<p>colleges want a variety of students at their school... from socioeconomic background, location, heritage and school environment. public or private school, it makes little difference. however, if you come from a reputable school of either type that the adcom reocgnizes, that could give you a slight advantage. I know my school in SoCal produced 7 Stanford acceptances almost every year because many wonderful students over the years have ended up at that school.</p>

<p>It depends on the kid as to which school is better for the college app scene. I say this as my older son spent two years at a top prep school and then transferred due to our move to a non selective catholic school where the kids do not tend to apply to the more highly selective schools. He ended up doing better than his peers at the prep schools as he was able to bring up his mediocre grades, and had great SAT scores compared to the kids at the new school. Though I am sure colleges know that the particular high school does not have courses that are as thorough and challenging as the prep school, he did take many AP courses there which gave him a top curriculum standing. At his prep school, there are only a few AP designations given and grades are not weighted. For him it would have been a disadvantage.</p>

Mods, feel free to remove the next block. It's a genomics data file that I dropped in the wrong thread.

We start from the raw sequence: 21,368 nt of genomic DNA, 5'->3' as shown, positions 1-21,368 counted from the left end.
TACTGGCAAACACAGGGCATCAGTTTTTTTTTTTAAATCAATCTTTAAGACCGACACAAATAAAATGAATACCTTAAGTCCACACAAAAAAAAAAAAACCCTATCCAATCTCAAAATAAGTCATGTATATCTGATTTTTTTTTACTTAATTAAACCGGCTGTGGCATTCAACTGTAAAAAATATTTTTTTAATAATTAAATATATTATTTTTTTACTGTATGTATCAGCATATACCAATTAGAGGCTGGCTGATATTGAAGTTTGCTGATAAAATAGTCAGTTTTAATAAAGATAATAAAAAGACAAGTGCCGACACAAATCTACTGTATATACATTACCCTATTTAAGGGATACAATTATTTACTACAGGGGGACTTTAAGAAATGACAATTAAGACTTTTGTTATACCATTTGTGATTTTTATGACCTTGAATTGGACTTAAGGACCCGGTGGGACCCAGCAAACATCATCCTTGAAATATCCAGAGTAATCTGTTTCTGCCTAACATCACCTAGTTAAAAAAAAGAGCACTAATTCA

<p>But for those kids who can be at the top of their class at prep school and for those kids with other hooks, the fact that they are taking a top drawer curriculum will count heavily, particularly in some of the selective LACs. For state systems...., well, I don't know, since some do not take the difficulty of the school into account. The decision is the result of plugging in grades and SATs. It is possible to be at a disadvantage in that situation.</p>

<p>There are prep school counselors that have relationships with the adcoms at some colleges that can heavily benefit a student. It can also hurt a student that has some blemishes on the record that would go unmentioned in a large public school with its vanilla bland recs. Sometimes these prep school counselors say too much and intervene too much on the process, and could be to the disadvantage of a given student. Many public school counselors are unaware of discipline issues and charactor flaws in the kids, and it would not be mentioned in the refs. Prep school refs are a different story.</p>